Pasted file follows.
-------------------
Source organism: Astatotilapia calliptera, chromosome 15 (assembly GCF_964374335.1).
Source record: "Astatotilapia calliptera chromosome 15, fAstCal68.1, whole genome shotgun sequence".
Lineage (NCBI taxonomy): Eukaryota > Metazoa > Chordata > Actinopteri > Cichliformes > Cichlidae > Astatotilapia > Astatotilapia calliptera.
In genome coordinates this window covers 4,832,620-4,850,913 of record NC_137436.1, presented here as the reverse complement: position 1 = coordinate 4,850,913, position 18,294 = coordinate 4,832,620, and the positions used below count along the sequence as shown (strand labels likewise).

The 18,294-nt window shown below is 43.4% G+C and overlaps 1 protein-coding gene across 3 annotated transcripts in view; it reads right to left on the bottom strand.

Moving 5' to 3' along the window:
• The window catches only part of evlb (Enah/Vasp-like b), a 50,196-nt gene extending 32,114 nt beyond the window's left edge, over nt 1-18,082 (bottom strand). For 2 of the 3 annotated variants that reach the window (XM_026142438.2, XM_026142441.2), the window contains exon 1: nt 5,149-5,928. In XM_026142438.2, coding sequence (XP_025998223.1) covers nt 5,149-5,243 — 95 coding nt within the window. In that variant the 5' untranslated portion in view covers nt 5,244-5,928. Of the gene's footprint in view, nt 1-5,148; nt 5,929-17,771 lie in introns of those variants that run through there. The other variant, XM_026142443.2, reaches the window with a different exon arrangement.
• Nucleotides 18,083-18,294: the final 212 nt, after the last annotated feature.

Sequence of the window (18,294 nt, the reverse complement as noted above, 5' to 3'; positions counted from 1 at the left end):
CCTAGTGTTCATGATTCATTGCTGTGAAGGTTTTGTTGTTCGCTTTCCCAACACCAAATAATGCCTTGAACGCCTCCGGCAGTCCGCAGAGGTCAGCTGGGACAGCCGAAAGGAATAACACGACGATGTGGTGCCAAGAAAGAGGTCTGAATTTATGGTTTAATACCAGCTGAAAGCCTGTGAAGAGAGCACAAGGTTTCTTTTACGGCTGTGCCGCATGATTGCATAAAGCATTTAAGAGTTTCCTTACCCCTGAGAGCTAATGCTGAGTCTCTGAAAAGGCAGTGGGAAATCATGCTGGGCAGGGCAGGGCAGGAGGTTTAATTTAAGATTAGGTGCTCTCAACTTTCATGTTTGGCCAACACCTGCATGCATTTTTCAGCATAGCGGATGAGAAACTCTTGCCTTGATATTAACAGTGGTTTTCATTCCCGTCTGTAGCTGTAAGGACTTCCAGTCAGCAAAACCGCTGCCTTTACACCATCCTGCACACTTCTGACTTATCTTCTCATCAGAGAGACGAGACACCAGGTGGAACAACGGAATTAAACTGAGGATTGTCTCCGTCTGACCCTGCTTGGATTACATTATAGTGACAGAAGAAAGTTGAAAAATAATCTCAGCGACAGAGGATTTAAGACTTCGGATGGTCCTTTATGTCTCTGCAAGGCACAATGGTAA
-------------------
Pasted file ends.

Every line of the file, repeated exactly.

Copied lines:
Source organism: Astatotilapia calliptera, chromosome 15 (assembly GCF_964374335.1).
Source record: "Astatotilapia calliptera chromosome 15, fAstCal68.1, whole genome shotgun sequence".
Lineage (NCBI taxonomy): Eukaryota > Metazoa > Chordata > Actinopteri > Cichliformes > Cichlidae > Astatotilapia > Astatotilapia calliptera.
In genome coordinates this window covers 4,832,620-4,850,913 of record NC_137436.1, presented here as the reverse complement: position 1 = coordinate 4,850,913, position 18,294 = coordinate 4,832,620, and the positions used below count along the sequence as shown (strand labels likewise).

The 18,294-nt window shown below is 43.4% G+C and overlaps 1 protein-coding gene across 3 annotated transcripts in view; it reads right to left on the bottom strand.

Moving 5' to 3' along the window:
• The window catches only part of evlb (Enah/Vasp-like b), a 50,196-nt gene extending 32,114 nt beyond the window's left edge, over nt 1-18,082 (bottom strand). For 2 of the 3 annotated variants that reach the window (XM_026142438.2, XM_026142441.2), the window contains exon 1: nt 5,149-5,928. In XM_026142438.2, coding sequence (XP_025998223.1) covers nt 5,149-5,243 — 95 coding nt within the window. In that variant the 5' untranslated portion in view covers nt 5,244-5,928. Of the gene's footprint in view, nt 1-5,148; nt 5,929-17,771 lie in introns of those variants that run through there. The other variant, XM_026142443.2, reaches the window with a different exon arrangement.
• Nucleotides 18,083-18,294: the final 212 nt, after the last annotated feature.

Sequence of the window (18,294 nt, the reverse complement as noted above, 5' to 3'; positions counted from 1 at the left end):
CCTAGTGTTCATGATTCATTGCTGTGAAGGTTTTGTTGTTCGCTTTCCCAACACCAAATAATGCCTTGAACGCCTCCGGCAGTCCGCAGAGGTCAGCTGGGACAGCCGAAAGGAATAACACGACGATGTGGTGCCAAGAAAGAGGTCTGAATTTATGGTTTAATACCAGCTGAAAGCCTGTGAAGAGAGCACAAGGTTTCTTTTACGGCTGTGCCGCATGATTGCATAAAGCATTTAAGAGTTTCCTTACCCCTGAGAGCTAATGCTGAGTCTCTGAAAAGGCAGTGGGAAATCATGCTGGGCAGGGCAGGGCAGGAGGTTTAATTTAAGATTAGGTGCTCTCAACTTTCATGTTTGGCCAACACCTGCATGCATTTTTCAGCATAGCGGATGAGAAACTCTTGCCTTGATATTAACAGTGGTTTTCATTCCCGTCTGTAGCTGTAAGGACTTCCAGTCAGCAAAACCGCTGCCTTTACACCATCCTGCACACTTCTGACTTATCTTCTCATCAGAGAGACGAGACACCAGGTGGAACAACGGAATTAAACTGAGGATTGTCTCCGTCTGACCCTGCTTGGATTACATTATAGTGACAGAAGAAAGTTGAAAAATAATCTCAGCGACAGAGGATTTAAGACTTCGGATGGTCCTTTATGTCTCTGCAAGGCACAATGGTAA